My Humble Indie Summer
A blog of a computer scientist trying to document his spare cycles.

Watch as I flail to a commitment way outside what I am capable of completing: reviewing 131 games from the esteemed Humble Bundle in as many days. Progress.

Challenge 2? My efficient summer?

Contact: crhallberg at gmail dot com
Web site: crhallberg dot com
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My Humble Indie STASH Announcement

Hello hello!

I have an important formatting change to announce for this project, and it’s a doosy.

I can’t do this every day.

I have reasons, if you don’t want to hear them, skip to the next bit of bold-face. Ciao.

Now that we’ve divided the wheat from the chaf, hello brilliant and wonderful fans and friends!

I took on this project in a crucial moment in my life. I just graduated from a masters program and I’m finally out in the real world. Time to start a bold new project! I’ve been thinking about doing this for a long time and am very proud of it and am thankful for your readershipness. But this is not the time to take up my new-found time digesting and consuming (poorly too, more on that). I need to capture this moment and create. I have a backlog of my own creations that have been put on hold for secondary education and now’s the time to strike.

Also, these games are excellent. They are the pride and joy of several developers and they deserve more than a quick swish on my critical palette. My harsh judgement is something I have to face when I release my games and I want to know that my critics took the time to invite my game to dinner and enjoyed a full course. An hour or two with these games is not enough and it’s all I can afford. So…

I’m scaling back the daily regiment. I will post more spaciously and hopefully once a week. I will post more thoroughly.

Yes, I know this means my beautiful calendar site is going to be torn apart, I know, me too. I’ve enjoyed and have been proud of my work the last few weeks. So I want know how to do this right. So let me know:

Do you want to hear about my own game development? and Are there any reviews you want me to spend more time on in a revisit?

Thank you! Happy Memorial Day!

Up next is TRAUMA.

Frozen Synapse - MHIS 22/143

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by Mode7

Intro

Frozen Synapse is a game that’s always been on the edge of my radar, never really sure what it was, just knowing it’s gotten some good reviews.

The Game in a Tweet

Frozen Synapse is a hard strategy game that is boiling hard against AI, but a blast against a friend.

The Review

The word “hard” above is in both senses: hard as on hard-as-nails and hard as in hard-sci-fi.

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This is a foreboding start.

To play Frozen Synapse, you guide individual troops through combat, giving them waypoints, telling them where to aim, when to run or shoot, etc.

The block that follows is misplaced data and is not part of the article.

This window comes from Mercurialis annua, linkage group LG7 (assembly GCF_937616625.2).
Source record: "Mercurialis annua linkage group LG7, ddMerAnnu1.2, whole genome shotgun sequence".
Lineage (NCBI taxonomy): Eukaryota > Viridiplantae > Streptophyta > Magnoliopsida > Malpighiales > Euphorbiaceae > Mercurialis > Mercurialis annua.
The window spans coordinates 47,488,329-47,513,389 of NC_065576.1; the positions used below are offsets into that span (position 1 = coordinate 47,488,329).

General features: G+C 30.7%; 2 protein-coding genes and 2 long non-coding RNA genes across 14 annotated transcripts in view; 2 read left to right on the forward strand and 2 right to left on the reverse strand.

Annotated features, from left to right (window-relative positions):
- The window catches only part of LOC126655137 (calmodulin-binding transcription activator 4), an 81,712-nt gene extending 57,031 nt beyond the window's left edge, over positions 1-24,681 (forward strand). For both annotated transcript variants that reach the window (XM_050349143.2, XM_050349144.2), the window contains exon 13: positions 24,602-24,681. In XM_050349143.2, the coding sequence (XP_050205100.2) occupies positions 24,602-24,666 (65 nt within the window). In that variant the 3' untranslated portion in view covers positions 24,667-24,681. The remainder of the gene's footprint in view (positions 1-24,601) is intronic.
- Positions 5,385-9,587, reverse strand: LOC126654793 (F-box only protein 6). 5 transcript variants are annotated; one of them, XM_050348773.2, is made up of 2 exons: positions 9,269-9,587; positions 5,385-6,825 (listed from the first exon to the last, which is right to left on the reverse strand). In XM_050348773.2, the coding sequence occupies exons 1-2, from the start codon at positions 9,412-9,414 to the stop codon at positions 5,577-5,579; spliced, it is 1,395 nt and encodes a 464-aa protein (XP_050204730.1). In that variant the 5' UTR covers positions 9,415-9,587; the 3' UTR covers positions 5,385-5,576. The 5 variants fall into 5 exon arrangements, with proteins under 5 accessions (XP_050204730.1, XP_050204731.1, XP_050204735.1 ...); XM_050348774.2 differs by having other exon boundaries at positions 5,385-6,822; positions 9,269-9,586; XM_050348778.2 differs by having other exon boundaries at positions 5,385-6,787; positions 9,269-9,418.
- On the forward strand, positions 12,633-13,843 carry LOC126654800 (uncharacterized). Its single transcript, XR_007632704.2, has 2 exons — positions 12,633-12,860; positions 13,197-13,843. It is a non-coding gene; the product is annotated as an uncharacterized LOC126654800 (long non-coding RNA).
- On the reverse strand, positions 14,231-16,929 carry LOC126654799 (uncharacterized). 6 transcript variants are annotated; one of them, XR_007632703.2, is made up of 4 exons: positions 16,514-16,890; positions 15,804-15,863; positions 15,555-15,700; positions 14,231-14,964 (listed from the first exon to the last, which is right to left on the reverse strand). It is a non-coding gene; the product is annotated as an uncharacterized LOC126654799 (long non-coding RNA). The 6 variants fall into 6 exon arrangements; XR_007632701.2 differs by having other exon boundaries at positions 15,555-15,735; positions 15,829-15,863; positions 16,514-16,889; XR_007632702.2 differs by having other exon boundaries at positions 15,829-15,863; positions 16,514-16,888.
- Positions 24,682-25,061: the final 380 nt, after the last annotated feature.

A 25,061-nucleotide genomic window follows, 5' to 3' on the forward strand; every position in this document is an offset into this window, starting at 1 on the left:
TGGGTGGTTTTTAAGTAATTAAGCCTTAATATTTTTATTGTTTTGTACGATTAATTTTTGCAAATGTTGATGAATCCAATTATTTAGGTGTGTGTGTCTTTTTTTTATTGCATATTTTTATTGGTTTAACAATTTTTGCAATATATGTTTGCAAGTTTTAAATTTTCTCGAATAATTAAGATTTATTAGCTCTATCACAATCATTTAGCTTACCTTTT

The strategy involved in the combat gives you such granular control over your individual squad members, it plays more like chess than command-and-conquer. While the control is nice, it doesn’t feel like it makes the strategic possibilities much deeper. It also rarely feels like you have all that control. The terrain can be very hard to read, and I felt that without practice against a person, you could never succeed at the AI campaign. It has the same problem AI advantage problem as Cortex Command, which is odd considering it’s turn-based.

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How am I supposed to plan or even predict that this shot is possible?

The above moments are startling in single player, but surprising in multiplayer. The unpredictability of the outcomes becomes the delight of multiplayer.

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To be fair, they give you every chance to succeed by letting you run simulations on the enemies too.

I can see someone getting really into a strategy game like this. So maybe it’s not my cup of tea, but when you get a copy for a friend when you buy, it’s worth going through the excellent live multiplayer. Then maybe try the story.

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I think this guy is the same as the comic relief guy. You’ve been warned.

Verdict: Rent.- It’s dangerous to go alone, find a sale and enjoy with a friend.

And Yet It Moves - MHIS 21/143

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By Broken Rules

Intro

And Yet It Moves is another game I had the fortune of discovering early. I’m happy to report the game has come a long way since then!

The Game in a Tweet

And Yet It Moves is a gravity twisting adventure game with interesting moments and captivating sound and graphics.

The Review